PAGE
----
Henry J. Brown
As popular as cricket is in most other countries around the world, not many Americans know anything about it, much less understand it.
The sport itself isn’t all that complicated, it involves hitting a ball the size of a baseball into the air, and running back and forth between two sets of three posts called wickets to score runs for your team. These are the basics of the game, but just a portion of the rules that make up the second most popular sport in the world.
There are a few other rules, such as how to bowl (the equivalent to pitching the ball in baseball) the ball in cricket, the numerous ways to get a player out and how to hit the ball, but that’s not the point of this article. The point of this article is to show how cricket has increased in popularity in America.
Some believe that this popularity in cricket began in the mid-1970s, when immigrants from the West Indies arrived in America, which makes sense seeing that the sport was already very big in that general area.
One possible reason for its lack of popularity in some people could be the length of game, which can last far longer than most sports that we watch.
“Cricket’s a fun sport;” said Kofie Yeboah, assistant editor at The Undefeated. “I just can’t watch it for 3-5 hours.”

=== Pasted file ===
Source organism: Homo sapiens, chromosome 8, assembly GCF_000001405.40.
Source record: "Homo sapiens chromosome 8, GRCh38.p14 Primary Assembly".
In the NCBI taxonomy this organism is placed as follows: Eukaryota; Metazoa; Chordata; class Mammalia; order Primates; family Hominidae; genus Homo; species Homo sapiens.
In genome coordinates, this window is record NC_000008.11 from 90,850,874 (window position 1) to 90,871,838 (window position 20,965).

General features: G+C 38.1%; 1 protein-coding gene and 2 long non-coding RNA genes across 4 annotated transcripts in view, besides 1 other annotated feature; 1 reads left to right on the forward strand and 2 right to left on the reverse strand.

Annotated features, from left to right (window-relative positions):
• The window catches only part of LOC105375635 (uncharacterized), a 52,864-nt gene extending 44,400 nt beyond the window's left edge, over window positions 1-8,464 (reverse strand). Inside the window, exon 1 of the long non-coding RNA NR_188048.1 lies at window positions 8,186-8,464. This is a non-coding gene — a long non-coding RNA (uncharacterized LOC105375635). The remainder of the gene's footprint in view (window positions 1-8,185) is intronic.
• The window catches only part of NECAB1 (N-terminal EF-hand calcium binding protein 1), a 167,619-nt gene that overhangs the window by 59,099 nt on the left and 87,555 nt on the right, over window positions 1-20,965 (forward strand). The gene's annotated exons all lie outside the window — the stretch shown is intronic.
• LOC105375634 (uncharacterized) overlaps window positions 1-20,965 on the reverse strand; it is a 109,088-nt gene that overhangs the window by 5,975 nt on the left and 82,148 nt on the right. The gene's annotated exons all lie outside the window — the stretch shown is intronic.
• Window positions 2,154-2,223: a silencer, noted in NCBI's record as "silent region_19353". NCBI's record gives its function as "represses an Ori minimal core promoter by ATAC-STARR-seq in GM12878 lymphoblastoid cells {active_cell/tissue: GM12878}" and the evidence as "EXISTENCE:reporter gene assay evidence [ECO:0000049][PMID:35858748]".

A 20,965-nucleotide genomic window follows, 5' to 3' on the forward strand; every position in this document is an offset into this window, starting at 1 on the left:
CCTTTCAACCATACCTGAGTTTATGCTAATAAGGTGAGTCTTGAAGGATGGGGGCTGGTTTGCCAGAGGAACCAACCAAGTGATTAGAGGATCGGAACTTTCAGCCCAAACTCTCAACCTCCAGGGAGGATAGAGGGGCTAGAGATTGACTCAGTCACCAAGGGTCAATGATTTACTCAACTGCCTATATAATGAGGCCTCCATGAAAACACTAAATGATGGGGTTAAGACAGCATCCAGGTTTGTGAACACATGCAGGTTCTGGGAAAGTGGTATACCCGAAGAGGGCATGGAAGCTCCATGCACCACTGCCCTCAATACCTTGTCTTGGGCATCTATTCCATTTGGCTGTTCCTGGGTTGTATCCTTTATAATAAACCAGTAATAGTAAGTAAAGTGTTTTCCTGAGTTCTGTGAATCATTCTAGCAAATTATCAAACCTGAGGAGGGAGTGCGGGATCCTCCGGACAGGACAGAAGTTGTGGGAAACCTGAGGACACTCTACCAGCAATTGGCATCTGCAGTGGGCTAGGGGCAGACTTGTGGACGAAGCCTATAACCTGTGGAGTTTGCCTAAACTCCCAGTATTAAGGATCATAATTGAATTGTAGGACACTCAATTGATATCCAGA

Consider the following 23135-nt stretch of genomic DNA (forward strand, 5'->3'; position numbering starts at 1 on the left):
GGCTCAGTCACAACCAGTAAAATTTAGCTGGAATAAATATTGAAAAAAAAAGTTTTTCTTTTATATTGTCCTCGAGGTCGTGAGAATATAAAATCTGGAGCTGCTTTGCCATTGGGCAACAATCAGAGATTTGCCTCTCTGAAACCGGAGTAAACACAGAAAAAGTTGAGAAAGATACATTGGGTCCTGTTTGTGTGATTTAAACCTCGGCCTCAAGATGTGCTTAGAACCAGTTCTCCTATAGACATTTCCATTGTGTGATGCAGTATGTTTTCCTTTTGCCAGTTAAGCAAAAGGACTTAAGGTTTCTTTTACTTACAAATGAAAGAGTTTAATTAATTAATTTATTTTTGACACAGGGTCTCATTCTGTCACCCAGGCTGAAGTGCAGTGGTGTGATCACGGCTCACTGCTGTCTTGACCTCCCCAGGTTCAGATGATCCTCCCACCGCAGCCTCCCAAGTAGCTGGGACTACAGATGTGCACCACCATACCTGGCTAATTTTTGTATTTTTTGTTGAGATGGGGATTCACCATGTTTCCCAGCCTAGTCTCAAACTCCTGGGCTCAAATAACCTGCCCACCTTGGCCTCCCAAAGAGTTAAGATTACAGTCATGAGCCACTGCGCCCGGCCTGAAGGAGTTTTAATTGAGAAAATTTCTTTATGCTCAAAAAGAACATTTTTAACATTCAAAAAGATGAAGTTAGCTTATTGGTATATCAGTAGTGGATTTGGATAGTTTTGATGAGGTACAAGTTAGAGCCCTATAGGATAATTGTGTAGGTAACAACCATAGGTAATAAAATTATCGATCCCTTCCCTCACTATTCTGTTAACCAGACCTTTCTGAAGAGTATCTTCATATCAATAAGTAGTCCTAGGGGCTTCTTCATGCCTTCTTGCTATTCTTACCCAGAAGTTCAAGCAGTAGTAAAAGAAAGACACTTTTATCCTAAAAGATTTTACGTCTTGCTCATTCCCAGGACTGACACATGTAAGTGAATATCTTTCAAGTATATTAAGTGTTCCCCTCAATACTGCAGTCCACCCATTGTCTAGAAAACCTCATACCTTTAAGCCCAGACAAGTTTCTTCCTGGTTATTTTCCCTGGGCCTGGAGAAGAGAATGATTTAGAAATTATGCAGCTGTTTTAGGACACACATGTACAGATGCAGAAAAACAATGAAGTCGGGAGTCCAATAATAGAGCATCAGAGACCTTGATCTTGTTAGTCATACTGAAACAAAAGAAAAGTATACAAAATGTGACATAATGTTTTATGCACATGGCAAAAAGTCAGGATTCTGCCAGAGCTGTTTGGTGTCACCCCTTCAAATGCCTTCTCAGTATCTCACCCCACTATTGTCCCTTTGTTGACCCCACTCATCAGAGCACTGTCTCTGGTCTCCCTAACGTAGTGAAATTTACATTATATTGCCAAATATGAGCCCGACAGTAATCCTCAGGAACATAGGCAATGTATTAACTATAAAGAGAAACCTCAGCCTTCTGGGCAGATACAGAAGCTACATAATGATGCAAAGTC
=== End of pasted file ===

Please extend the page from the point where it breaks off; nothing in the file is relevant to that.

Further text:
If you were one of those people who didn’t know much about cricket, you wouldn’t know about the many leagues and cricket clubs scattered around the country, particularly in heavily populated states like Florida, California and New York. The Washington area, for instance, sports two leagues with over 40 teams, and almost 2,000 weekend players.
One of the largest audiences captured by cricket includes children, primarily because of the satisfaction of easily hitting a ball with a bat, while actually hitting the ball is harder in baseball.
If cricket were to be advertised more, then that would be one big way to get cricket more out there, and more noticed by the public. Since ESPN is the largest way that most sports fans notice things in the sports world. If cricket were in the Olympics or something or had a World Cup-type event on a big sports channel where everyone could see it.